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EHRA challenges poverty

Blog by Patricia Gallagher, Director, Provanhall Housing Association, and EHRA member.

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Easterhouse Housing and Regeneration Alliance (EHRA), comprising Blairtummock Housing Association, Calvay Housing Association, Gardeen Housing Association, Easthall Park Housing Co-operative, Lochfield Park Housing Association, Provanhall Housing Association, Ruchazie Housing Association, and Wellhouse Housing Association, has been involved in the physical regeneration of the housing and surrounding environments of Easterhouse since 1985 and has achieved great success in this role.

Given EHRA’s longevity in the world of housing, it was also amongst the first to get involved in wider role. However, in recent years there was a feeling that this was not quite as successful as the ‘bricks and mortar’ work, a fact that was backed up by the last Scottish Index of Multiple Deprivation (SIMD) in 2016. 

The SIMD index showed that the neighbourhoods across Easterhouse remained in the top 10 most deprived areas across Scotland. EHRA is aware, that while most – if not all – of these issues fall under the responsibility of statutory services, reduced budgets and cuts to services were making the most vulnerable in their areas even more so.

As community anchor organisations, the housing associations and co-operatives that form EHRA therefore saw it as their role to attempt to fill some of the gaps and to address the continuing poverty in the area. As such, a challenging poverty charter was developed in 2017, and all of the EHRA groups signed up to it.

Reviewing the work that has been undertaken, collectively and individually, under this charter, makes for impressive reading. Between the EHRA members there are now five dedicated community facilities, partnerships with local groups which run a further three facilities, four community IT suites, welfare rights advisers or income advisers – some full-time, some part-time, and job clubs.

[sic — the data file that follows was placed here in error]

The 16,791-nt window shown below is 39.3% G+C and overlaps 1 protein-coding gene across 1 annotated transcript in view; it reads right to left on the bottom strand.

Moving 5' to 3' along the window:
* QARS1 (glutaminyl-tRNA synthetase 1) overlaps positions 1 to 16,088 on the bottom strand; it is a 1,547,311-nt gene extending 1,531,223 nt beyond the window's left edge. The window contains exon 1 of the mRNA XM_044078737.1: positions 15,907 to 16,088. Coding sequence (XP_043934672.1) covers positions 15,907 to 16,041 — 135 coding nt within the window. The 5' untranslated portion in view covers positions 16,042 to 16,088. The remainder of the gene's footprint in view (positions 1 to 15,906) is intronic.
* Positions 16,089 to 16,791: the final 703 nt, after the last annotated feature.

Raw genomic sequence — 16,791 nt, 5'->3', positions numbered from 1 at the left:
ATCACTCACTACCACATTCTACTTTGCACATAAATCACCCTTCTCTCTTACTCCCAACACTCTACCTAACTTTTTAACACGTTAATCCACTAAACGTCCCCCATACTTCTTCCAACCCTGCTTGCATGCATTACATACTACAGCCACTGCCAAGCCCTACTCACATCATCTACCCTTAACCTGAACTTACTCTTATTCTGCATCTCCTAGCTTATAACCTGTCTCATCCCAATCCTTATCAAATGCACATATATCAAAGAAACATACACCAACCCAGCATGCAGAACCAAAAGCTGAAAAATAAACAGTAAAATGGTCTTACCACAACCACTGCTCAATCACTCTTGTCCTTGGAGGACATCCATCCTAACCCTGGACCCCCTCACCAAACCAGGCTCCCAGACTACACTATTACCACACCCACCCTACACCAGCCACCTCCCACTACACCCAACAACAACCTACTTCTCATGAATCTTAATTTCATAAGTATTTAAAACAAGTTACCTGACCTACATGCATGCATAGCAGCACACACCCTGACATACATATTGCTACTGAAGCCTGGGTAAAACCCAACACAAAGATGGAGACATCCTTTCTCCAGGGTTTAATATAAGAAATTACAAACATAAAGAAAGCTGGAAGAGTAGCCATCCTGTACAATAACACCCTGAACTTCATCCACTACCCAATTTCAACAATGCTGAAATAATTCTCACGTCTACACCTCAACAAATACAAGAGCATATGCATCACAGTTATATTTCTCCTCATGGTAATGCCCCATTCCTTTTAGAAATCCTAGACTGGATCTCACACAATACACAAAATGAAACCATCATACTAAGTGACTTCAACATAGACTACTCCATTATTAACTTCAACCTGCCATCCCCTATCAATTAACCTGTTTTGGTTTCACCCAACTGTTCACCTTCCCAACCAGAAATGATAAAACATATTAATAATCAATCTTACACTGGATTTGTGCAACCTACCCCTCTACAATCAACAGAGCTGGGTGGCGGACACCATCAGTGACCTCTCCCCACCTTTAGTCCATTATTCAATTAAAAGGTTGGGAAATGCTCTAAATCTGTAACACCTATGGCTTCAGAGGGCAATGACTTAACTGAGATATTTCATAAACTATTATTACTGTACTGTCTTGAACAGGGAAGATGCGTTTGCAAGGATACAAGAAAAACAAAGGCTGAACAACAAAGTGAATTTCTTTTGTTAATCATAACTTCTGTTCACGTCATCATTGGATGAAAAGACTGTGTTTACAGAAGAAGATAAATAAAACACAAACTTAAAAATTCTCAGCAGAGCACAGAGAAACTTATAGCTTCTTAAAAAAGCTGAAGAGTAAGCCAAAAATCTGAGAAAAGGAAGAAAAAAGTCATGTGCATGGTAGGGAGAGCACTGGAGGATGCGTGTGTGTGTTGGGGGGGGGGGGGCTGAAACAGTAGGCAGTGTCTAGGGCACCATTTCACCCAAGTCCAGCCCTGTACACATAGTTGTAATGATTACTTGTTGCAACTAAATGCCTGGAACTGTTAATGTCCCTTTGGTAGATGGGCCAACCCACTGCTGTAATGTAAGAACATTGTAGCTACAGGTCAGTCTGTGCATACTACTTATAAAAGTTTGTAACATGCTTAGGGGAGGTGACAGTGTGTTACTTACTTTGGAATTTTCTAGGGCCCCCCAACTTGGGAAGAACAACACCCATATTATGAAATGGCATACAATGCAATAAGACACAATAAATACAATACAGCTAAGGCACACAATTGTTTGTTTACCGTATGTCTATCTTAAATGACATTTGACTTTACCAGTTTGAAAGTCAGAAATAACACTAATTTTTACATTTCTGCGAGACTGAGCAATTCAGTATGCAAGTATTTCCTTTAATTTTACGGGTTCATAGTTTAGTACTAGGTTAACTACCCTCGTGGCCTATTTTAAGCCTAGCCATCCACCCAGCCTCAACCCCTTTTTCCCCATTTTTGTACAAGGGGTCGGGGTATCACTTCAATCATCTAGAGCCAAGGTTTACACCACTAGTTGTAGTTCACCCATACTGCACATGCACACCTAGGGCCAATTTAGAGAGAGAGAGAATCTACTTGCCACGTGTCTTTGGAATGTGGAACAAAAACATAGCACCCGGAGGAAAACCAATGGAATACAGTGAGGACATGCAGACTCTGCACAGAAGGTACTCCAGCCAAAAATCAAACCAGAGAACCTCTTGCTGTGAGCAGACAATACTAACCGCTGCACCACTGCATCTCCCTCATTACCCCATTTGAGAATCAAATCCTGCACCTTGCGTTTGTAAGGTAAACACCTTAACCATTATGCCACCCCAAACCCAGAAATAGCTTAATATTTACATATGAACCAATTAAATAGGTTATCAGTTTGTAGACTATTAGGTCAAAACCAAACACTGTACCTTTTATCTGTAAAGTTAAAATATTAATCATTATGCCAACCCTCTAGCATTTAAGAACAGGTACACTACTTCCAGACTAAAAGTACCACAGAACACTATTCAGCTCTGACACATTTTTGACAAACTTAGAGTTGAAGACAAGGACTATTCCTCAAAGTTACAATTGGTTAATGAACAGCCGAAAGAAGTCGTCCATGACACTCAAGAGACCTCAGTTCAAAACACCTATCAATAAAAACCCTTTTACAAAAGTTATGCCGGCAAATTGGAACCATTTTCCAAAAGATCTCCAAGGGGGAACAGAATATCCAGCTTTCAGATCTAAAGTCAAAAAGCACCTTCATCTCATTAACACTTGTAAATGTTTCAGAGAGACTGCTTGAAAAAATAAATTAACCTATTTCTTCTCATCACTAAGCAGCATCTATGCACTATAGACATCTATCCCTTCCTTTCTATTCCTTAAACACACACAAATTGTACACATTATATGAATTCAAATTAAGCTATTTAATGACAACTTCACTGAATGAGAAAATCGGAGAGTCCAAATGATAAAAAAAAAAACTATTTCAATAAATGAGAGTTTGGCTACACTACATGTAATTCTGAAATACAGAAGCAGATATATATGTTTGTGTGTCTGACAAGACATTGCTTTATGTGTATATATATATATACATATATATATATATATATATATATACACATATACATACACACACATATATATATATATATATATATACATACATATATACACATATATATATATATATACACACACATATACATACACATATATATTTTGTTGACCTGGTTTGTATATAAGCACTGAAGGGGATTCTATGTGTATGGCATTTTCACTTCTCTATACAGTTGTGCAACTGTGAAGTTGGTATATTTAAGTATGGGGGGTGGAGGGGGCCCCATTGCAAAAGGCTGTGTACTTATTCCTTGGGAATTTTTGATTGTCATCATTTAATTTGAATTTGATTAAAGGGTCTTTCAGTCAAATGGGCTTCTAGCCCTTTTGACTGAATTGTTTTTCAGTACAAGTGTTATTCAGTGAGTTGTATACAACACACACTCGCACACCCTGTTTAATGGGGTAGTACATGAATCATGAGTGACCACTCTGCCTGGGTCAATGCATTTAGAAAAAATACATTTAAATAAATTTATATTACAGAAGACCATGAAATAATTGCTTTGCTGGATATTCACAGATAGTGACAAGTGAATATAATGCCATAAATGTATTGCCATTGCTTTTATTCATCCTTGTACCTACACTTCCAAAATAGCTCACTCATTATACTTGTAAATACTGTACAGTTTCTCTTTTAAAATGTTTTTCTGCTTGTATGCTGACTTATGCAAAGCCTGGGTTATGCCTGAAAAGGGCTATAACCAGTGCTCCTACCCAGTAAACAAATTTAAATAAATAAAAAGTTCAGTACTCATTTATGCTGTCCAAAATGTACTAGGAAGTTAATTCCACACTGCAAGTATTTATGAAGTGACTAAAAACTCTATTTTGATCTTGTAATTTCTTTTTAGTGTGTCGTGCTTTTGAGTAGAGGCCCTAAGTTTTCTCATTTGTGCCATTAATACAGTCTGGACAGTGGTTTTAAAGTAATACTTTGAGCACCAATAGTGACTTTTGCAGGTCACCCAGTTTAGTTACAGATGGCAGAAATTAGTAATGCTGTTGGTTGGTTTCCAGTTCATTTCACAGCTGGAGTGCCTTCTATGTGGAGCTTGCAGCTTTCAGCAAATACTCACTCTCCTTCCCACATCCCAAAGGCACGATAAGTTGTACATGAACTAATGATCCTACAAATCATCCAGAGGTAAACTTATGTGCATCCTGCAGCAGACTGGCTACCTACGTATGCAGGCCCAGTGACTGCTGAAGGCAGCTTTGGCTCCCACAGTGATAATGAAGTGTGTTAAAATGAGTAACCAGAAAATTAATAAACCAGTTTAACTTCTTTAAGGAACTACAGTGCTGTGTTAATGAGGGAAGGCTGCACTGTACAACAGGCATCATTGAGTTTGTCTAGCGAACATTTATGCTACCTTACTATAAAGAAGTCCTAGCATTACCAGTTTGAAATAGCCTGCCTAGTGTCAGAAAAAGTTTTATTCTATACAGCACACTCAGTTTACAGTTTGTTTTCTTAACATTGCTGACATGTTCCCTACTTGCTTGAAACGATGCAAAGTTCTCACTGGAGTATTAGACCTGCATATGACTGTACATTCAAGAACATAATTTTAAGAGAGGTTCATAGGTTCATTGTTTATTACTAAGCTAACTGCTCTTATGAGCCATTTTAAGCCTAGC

Income maximisation, in the shadow of Universal Credit, has been a priority for the group.  Over the year, just under £3 million was received by local residents via the welfare officers. 

The group is now running campaigns to actively encourage the uptake of pension credits in the area which was recently highlighted as a hugely under claimed benefit in this area of Glasgow specifically.

EHRA also helps local residents seek and secure employment via its support to local job clubs, which are now so successful that they receive government funding to deliver services.  From providing literacy classes, CV writing, setting up Universal Credit accounts and bank accounts, and providing clothing for interviews, many tenants have manged to secure positive destinations via employment or volunteering opportunities.         

EHRA is now a member of the Poverty Alliance and provide as much support as possible to local residents on energy efficiency. Annually, at least two food bank drives are held, Cash 4 Kids applications are made at Christmas – helping thousands of families in the area, pantomime tickets are provided, and highly successful youth clubs – one of the most successful forms of our preventative work – operate in almost every area.

The group also support the work of many other local charities in the area – ranging from flat pack meals to furniture recycling to allotments. Access to community electric cars is next on the agenda for some!

While much has been achieved in recent years, EHRA still feels it has much still to do and that the emphasis on challenging poverty has to be much more focussed on prevention. It is committed to continuing its good work in this area and, whilst it acknowledges it as a longer-term aim, changing the SIMD for this area.

For more information on EHRA and its charter for challenging poverty please see: www.gardeen.org.uk/ehra10